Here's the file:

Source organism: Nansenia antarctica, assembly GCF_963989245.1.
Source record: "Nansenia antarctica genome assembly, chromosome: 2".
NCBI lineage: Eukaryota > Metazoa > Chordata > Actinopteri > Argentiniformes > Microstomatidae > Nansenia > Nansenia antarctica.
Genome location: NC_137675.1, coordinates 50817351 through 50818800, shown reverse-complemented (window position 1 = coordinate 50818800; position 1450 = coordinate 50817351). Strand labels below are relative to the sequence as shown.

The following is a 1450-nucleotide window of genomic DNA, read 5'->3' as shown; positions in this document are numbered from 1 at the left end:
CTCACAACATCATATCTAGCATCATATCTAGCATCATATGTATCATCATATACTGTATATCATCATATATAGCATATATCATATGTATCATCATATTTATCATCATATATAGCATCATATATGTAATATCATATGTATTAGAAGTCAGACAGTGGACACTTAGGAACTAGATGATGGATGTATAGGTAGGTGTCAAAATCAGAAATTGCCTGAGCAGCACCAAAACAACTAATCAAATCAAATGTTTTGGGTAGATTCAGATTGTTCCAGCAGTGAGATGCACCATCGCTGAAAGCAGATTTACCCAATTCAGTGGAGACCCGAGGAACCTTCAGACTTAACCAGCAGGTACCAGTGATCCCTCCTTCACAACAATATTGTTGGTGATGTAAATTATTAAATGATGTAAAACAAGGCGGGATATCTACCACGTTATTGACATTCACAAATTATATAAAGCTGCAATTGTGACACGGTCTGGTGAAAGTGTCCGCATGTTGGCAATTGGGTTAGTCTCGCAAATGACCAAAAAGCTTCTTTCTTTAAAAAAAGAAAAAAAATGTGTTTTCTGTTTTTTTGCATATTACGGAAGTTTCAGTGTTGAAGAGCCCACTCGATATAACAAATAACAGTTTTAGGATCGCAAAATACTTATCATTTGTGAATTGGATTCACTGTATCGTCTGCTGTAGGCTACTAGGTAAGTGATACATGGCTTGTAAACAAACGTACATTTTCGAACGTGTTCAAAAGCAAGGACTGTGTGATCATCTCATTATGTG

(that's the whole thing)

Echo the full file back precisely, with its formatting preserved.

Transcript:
Source organism: Nansenia antarctica, assembly GCF_963989245.1.
Source record: "Nansenia antarctica genome assembly, chromosome: 2".
NCBI lineage: Eukaryota > Metazoa > Chordata > Actinopteri > Argentiniformes > Microstomatidae > Nansenia > Nansenia antarctica.
Genome location: NC_137675.1, coordinates 50817351 through 50818800, shown reverse-complemented (window position 1 = coordinate 50818800; position 1450 = coordinate 50817351). Strand labels below are relative to the sequence as shown.

The following is a 1450-nucleotide window of genomic DNA, read 5'->3' as shown; positions in this document are numbered from 1 at the left end:
CTCACAACATCATATCTAGCATCATATCTAGCATCATATGTATCATCATATACTGTATATCATCATATATAGCATATATCATATGTATCATCATATTTATCATCATATATAGCATCATATATGTAATATCATATGTATTAGAAGTCAGACAGTGGACACTTAGGAACTAGATGATGGATGTATAGGTAGGTGTCAAAATCAGAAATTGCCTGAGCAGCACCAAAACAACTAATCAAATCAAATGTTTTGGGTAGATTCAGATTGTTCCAGCAGTGAGATGCACCATCGCTGAAAGCAGATTTACCCAATTCAGTGGAGACCCGAGGAACCTTCAGACTTAACCAGCAGGTACCAGTGATCCCTCCTTCACAACAATATTGTTGGTGATGTAAATTATTAAATGATGTAAAACAAGGCGGGATATCTACCACGTTATTGACATTCACAAATTATATAAAGCTGCAATTGTGACACGGTCTGGTGAAAGTGTCCGCATGTTGGCAATTGGGTTAGTCTCGCAAATGACCAAAAAGCTTCTTTCTTTAAAAAAAGAAAAAAAATGTGTTTTCTGTTTTTTTGCATATTACGGAAGTTTCAGTGTTGAAGAGCCCACTCGATATAACAAATAACAGTTTTAGGATCGCAAAATACTTATCATTTGTGAATTGGATTCACTGTATCGTCTGCTGTAGGCTACTAGGTAAGTGATACATGGCTTGTAAACAAACGTACATTTTCGAACGTGTTCAAAAGCAAGGACTGTGTGATCATCTCATTATGTG